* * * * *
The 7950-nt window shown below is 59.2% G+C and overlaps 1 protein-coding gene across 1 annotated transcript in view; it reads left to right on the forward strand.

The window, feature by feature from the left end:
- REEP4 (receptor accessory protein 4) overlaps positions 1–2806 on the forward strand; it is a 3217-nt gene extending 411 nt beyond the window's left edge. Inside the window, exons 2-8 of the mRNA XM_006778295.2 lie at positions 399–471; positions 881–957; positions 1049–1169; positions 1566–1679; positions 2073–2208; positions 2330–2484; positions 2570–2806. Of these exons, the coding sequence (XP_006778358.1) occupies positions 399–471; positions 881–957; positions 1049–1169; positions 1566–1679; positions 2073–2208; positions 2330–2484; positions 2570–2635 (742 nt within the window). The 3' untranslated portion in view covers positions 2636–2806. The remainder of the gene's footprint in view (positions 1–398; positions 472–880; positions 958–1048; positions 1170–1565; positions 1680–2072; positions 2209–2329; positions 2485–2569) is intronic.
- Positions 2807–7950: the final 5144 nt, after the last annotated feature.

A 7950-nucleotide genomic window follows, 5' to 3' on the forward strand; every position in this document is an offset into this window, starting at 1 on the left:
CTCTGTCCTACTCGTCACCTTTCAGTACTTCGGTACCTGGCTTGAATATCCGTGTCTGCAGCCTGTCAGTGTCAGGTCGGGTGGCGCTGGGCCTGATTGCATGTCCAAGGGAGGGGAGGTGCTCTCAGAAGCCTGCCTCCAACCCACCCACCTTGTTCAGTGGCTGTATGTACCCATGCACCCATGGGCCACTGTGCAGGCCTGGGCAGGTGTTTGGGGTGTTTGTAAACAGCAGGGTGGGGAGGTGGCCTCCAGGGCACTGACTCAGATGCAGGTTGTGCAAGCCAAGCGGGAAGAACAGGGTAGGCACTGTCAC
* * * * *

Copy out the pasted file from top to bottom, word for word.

The 7950-nt window shown below is 59.2% G+C and overlaps 1 protein-coding gene across 1 annotated transcript in view; it reads left to right on the forward strand.

The window, feature by feature from the left end:
- REEP4 (receptor accessory protein 4) overlaps positions 1–2806 on the forward strand; it is a 3217-nt gene extending 411 nt beyond the window's left edge. Inside the window, exons 2-8 of the mRNA XM_006778295.2 lie at positions 399–471; positions 881–957; positions 1049–1169; positions 1566–1679; positions 2073–2208; positions 2330–2484; positions 2570–2806. Of these exons, the coding sequence (XP_006778358.1) occupies positions 399–471; positions 881–957; positions 1049–1169; positions 1566–1679; positions 2073–2208; positions 2330–2484; positions 2570–2635 (742 nt within the window). The 3' untranslated portion in view covers positions 2636–2806. The remainder of the gene's footprint in view (positions 1–398; positions 472–880; positions 958–1048; positions 1170–1565; positions 1680–2072; positions 2209–2329; positions 2485–2569) is intronic.
- Positions 2807–7950: the final 5144 nt, after the last annotated feature.

A 7950-nucleotide genomic window follows, 5' to 3' on the forward strand; every position in this document is an offset into this window, starting at 1 on the left:
CTCTGTCCTACTCGTCACCTTTCAGTACTTCGGTACCTGGCTTGAATATCCGTGTCTGCAGCCTGTCAGTGTCAGGTCGGGTGGCGCTGGGCCTGATTGCATGTCCAAGGGAGGGGAGGTGCTCTCAGAAGCCTGCCTCCAACCCACCCACCTTGTTCAGTGGCTGTATGTACCCATGCACCCATGGGCCACTGTGCAGGCCTGGGCAGGTGTTTGGGGTGTTTGTAAACAGCAGGGTGGGGAGGTGGCCTCCAGGGCACTGACTCAGATGCAGGTTGTGCAAGCCAAGCGGGAAGAACAGGGTAGGCACTGTCAC